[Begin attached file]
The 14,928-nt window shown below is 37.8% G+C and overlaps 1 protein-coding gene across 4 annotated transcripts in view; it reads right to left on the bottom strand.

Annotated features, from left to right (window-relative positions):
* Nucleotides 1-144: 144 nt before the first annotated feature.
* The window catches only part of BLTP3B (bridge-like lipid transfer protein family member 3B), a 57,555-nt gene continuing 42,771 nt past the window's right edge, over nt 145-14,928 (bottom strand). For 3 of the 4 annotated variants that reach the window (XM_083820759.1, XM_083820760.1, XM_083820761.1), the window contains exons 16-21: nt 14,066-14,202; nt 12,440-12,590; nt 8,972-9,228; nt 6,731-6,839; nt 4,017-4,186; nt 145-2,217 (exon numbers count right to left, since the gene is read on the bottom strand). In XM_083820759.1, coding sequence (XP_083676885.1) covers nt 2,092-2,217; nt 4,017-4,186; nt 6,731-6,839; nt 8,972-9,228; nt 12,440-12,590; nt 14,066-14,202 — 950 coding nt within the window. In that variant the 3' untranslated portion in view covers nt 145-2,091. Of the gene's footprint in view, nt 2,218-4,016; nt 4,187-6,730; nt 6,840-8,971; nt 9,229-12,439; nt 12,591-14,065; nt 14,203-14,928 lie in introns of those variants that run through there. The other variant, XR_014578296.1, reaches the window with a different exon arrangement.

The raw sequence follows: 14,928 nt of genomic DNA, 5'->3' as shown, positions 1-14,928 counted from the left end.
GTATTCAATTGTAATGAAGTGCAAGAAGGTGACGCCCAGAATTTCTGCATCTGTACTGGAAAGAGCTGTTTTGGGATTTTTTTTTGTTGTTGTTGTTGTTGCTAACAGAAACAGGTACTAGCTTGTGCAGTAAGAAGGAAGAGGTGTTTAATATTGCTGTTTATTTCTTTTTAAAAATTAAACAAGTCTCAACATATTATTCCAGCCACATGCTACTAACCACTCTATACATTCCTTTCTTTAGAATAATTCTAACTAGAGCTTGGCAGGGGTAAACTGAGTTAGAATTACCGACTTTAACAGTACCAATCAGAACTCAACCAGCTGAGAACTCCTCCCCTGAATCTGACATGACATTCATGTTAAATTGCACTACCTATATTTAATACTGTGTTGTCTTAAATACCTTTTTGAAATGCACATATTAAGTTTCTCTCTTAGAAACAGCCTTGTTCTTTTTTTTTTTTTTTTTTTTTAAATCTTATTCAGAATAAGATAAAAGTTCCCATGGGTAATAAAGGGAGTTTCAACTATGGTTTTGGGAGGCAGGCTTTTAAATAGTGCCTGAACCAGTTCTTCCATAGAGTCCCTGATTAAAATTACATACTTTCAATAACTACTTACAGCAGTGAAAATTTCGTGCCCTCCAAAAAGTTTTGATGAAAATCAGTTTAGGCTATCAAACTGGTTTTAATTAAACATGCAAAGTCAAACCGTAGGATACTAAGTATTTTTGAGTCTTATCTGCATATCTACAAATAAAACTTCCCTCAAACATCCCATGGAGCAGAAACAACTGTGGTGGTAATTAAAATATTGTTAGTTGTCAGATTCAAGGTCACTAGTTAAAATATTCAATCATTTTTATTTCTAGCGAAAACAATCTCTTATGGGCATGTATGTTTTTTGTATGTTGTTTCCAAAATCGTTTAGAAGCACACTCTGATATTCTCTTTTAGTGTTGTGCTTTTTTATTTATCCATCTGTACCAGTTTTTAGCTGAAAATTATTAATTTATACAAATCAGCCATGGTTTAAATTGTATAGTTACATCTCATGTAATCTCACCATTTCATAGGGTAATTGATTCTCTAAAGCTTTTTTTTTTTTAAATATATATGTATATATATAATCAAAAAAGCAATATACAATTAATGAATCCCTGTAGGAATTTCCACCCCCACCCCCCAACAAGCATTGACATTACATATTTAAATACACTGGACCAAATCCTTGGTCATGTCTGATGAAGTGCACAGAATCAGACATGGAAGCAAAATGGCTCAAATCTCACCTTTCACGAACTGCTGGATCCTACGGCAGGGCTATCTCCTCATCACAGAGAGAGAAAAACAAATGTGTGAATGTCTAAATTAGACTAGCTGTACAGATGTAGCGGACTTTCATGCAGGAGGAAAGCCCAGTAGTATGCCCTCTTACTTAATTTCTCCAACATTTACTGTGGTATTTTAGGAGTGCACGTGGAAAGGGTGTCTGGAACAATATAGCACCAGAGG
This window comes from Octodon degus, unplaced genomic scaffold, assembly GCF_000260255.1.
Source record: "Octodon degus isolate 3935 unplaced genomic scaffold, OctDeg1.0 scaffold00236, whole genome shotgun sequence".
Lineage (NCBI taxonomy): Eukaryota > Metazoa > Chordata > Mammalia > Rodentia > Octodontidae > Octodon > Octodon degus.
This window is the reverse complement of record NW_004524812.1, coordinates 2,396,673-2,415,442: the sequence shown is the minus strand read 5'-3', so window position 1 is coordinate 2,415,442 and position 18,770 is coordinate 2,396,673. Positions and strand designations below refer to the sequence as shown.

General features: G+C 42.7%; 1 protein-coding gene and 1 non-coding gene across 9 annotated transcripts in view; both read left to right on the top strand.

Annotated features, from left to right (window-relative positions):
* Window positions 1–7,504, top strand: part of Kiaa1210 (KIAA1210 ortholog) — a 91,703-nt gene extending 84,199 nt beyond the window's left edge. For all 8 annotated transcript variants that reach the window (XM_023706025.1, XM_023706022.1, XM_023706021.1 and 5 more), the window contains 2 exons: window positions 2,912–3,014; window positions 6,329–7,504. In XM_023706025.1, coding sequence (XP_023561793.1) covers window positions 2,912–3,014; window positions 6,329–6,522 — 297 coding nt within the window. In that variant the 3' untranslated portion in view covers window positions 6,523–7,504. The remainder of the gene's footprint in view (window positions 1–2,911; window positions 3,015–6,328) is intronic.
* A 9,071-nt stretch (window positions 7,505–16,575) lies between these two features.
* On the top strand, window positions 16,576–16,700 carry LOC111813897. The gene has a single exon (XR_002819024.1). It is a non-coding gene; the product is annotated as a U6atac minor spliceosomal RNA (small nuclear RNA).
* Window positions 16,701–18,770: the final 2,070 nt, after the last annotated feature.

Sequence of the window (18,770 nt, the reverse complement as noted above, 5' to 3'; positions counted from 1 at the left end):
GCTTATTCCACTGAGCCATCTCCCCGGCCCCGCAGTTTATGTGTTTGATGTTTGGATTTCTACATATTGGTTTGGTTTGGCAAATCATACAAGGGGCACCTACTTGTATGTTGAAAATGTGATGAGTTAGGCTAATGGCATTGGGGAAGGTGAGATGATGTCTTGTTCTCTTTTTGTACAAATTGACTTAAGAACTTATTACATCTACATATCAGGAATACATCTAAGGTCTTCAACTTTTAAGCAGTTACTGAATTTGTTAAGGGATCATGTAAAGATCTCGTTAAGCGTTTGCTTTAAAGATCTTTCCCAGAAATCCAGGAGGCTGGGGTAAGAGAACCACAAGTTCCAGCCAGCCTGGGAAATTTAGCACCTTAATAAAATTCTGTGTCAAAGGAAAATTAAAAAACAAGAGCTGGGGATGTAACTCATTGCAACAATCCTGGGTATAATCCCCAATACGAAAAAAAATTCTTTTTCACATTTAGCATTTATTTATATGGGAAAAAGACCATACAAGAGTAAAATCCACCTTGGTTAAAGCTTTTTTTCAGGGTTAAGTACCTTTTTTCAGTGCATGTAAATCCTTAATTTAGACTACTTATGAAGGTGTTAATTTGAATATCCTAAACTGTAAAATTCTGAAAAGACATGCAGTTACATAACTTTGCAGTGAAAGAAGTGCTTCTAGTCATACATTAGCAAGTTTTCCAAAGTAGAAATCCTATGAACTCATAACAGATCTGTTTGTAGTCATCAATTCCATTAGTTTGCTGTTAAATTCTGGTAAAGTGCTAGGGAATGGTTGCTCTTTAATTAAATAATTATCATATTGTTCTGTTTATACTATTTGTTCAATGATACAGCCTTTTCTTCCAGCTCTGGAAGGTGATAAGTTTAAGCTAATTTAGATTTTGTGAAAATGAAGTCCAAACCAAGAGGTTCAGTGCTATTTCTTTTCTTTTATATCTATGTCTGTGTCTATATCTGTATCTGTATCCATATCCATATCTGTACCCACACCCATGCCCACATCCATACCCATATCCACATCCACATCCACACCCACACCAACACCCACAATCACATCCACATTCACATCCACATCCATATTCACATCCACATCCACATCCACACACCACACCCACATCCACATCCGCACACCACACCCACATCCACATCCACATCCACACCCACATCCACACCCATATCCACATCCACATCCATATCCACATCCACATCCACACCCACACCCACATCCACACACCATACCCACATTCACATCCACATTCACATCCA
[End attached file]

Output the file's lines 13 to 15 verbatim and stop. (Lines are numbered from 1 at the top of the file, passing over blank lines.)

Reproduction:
* Window positions 1–7,504, top strand: part of Kiaa1210 (KIAA1210 ortholog) — a 91,703-nt gene extending 84,199 nt beyond the window's left edge. For all 8 annotated transcript variants that reach the window (XM_023706025.1, XM_023706022.1, XM_023706021.1 and 5 more), the window contains 2 exons: window positions 2,912–3,014; window positions 6,329–7,504. In XM_023706025.1, coding sequence (XP_023561793.1) covers window positions 2,912–3,014; window positions 6,329–6,522 — 297 coding nt within the window. In that variant the 3' untranslated portion in view covers window positions 6,523–7,504. The remainder of the gene's footprint in view (window positions 1–2,911; window positions 3,015–6,328) is intronic.
* A 9,071-nt stretch (window positions 7,505–16,575) lies between these two features.
* On the top strand, window positions 16,576–16,700 carry LOC111813897. The gene has a single exon (XR_002819024.1). It is a non-coding gene; the product is annotated as a U6atac minor spliceosomal RNA (small nuclear RNA).